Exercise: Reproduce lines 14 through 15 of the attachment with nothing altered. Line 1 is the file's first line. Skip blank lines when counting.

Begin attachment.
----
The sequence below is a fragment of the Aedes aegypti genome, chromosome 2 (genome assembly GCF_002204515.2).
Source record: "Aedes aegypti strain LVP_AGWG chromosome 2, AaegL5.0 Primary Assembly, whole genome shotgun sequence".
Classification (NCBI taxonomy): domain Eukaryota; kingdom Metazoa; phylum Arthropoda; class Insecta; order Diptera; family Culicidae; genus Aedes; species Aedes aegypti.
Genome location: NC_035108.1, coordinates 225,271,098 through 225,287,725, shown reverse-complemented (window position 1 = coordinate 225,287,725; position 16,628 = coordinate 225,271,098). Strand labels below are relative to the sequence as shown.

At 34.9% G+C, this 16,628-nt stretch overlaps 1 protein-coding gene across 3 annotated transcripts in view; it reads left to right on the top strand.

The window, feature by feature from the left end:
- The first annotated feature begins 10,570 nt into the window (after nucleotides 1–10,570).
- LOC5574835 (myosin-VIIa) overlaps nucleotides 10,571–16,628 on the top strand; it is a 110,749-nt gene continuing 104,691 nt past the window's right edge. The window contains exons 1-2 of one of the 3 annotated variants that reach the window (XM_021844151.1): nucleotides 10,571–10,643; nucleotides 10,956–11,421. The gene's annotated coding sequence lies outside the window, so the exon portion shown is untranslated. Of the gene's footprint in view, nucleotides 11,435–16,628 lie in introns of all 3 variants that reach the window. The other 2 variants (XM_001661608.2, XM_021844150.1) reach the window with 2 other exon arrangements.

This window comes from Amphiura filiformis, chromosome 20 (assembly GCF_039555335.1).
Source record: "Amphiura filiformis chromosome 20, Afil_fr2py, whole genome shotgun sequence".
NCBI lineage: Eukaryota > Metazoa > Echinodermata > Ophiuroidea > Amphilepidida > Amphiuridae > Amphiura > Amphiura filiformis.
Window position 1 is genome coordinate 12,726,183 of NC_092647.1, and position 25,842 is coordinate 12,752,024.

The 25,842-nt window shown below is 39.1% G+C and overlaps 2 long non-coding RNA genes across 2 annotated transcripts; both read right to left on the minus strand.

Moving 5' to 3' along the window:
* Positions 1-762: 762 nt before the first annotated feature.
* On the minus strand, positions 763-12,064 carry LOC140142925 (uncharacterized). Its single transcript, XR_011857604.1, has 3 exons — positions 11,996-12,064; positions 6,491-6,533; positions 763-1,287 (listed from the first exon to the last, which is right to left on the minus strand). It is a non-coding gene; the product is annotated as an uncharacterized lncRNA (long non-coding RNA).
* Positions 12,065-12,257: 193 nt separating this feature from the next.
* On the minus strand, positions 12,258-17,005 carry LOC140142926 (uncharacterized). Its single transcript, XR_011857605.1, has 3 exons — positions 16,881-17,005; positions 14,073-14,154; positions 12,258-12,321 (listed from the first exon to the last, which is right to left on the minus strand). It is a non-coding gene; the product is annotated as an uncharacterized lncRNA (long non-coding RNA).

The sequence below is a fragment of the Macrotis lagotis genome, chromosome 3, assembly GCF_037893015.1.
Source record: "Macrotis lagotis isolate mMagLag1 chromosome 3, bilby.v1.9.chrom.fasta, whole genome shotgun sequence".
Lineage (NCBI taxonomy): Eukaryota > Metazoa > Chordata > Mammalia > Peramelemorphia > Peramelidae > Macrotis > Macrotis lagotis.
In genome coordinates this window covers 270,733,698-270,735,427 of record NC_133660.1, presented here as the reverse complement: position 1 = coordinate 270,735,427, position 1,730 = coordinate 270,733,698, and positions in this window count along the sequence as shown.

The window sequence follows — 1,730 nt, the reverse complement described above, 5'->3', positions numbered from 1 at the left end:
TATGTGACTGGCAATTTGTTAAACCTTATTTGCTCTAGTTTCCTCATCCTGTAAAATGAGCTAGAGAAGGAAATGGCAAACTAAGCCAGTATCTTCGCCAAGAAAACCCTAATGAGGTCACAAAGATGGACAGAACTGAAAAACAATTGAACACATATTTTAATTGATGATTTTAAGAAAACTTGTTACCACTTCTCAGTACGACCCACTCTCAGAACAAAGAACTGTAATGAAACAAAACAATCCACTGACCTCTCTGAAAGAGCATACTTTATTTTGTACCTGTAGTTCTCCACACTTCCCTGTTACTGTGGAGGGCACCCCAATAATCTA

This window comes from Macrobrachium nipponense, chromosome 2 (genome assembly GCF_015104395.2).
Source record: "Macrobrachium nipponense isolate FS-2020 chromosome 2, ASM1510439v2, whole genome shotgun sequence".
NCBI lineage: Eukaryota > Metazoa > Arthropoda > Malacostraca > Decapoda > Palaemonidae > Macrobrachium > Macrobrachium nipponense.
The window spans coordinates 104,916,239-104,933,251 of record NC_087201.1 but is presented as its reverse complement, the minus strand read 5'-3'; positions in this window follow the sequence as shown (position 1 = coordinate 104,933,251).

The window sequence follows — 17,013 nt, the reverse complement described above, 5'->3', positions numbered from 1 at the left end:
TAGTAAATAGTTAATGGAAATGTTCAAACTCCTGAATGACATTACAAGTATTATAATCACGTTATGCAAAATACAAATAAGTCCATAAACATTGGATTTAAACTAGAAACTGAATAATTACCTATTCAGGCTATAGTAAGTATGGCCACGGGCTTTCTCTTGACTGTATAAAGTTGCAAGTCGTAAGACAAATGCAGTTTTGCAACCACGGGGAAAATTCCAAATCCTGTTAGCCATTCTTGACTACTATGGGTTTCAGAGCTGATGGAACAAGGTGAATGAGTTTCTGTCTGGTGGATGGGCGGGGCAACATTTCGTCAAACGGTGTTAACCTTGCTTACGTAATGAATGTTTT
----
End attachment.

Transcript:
Moving 5' to 3' along the window:
* Positions 1-762: 762 nt before the first annotated feature.